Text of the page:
So where does that leave us?
“The Cloud” provides a service of some description – Infrastructure, Platform, Application/Software (all of the usual “as a Service” or “aaS” offerings.. )
Significant cost savings can exist when using the appropriate cloud computing model and services; it is doubtful that the services would exist without a business model that involves some degree of efficiency. It’s really not all hype!
However, I was surprised to be met with a prospective client’s expectation of “The Cloud”; it was thought that ALL desktop applications could and should be replaced by cloud computing services – no client other than a browser. Maybe one day…
Scalability: Capacity vs Performance
One of the strongest arguments for considering any Cloud-based service is the scalability requirement of the organisation. Where scalability is important, (especially elasticity for expansion and contraction) or dispersed geographies, it can be much cheaper to go “To the Cloud!” than a typical hosted or on-premise environment.
Moore’s law has predicted the exponential increase in computing power over the years fairly accurately, doubling roughly every 18 months for the last two decades. However increases in magnetic disk storage have surpassed this and doubled about every 12 months!
So storage is getting cheaper faster; a lot of the earlier cloud services available to the public had significant storage vs performance requirements e.g. Hotmail, Geocities, Flickr.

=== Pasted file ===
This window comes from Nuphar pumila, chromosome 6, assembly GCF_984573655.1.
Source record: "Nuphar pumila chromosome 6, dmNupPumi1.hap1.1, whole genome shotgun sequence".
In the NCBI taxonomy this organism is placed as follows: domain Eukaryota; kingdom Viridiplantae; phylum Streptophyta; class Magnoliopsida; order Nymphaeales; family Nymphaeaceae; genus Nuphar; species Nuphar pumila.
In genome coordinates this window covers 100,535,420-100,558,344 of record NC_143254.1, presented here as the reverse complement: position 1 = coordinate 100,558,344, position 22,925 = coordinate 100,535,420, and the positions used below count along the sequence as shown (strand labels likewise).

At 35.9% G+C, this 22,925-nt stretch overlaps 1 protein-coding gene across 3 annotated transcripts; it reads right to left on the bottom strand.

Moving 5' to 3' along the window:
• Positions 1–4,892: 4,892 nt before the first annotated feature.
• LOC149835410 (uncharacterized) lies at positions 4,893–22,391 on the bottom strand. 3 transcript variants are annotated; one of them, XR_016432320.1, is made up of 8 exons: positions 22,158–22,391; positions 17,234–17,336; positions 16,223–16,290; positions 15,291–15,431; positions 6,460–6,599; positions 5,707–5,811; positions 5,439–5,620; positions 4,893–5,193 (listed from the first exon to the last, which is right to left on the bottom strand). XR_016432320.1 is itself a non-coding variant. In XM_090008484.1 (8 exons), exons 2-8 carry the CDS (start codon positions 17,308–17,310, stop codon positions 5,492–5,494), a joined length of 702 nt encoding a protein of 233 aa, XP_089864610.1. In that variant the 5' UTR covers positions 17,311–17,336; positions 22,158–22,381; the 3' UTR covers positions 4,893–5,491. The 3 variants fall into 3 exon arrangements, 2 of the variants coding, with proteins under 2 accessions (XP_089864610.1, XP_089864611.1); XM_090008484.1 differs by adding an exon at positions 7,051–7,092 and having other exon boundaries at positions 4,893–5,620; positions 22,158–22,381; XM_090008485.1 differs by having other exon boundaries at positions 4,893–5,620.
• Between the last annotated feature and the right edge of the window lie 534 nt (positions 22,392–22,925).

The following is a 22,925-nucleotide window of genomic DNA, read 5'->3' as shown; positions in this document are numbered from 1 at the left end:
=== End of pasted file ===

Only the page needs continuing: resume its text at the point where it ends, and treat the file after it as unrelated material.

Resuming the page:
This trend has continued and it is no surprise that some Cloud-based email or storage services are practically unlimited; Mozy for backup is completely unlimited and Gmail (~7GB) or Office365 (~25GB) offer more storage than is typically needed just for email.
Microsoft’s Azure or Amazon’s EC2 Platform as a Service (PaaS) offerings costs are based primarily on “Computing Hour” i.e. how long the processors are running for, not how much storage is needed (although this remains a small factor).
This means that for the foreseeable future the Cloud is not going to have comparable processing power to a desktop PC and remain scalable. The Virtual Desktop Interface (VDI) that was being described in the meeting I was at as “The Cloud” is simply not going to exist in the near future in my opinion.
Summary: Keeping up with the Moores
Which came first, the really fast processor or the compute hour-intensive software? Either way, desktop PCs will continue to evolve at their current rate, which would suggest that they will always remain ahead of the cloud model’s processing power so there will always be a case for local applications, and that is before you consider any offline requirements.
Next – SaaS, IaaS, PaaS options
In the next few posts on this topic, I’ll be exploring the viable options that I have used, am using, or am about to use or deploy in terms of Software, Infrastructure or Platform as as Service – some practical advice and experience of the Hybrid Cloud options available currently, including the possible impact for organisations in the Channel Islands or other location where jurisdiction is a hot topic.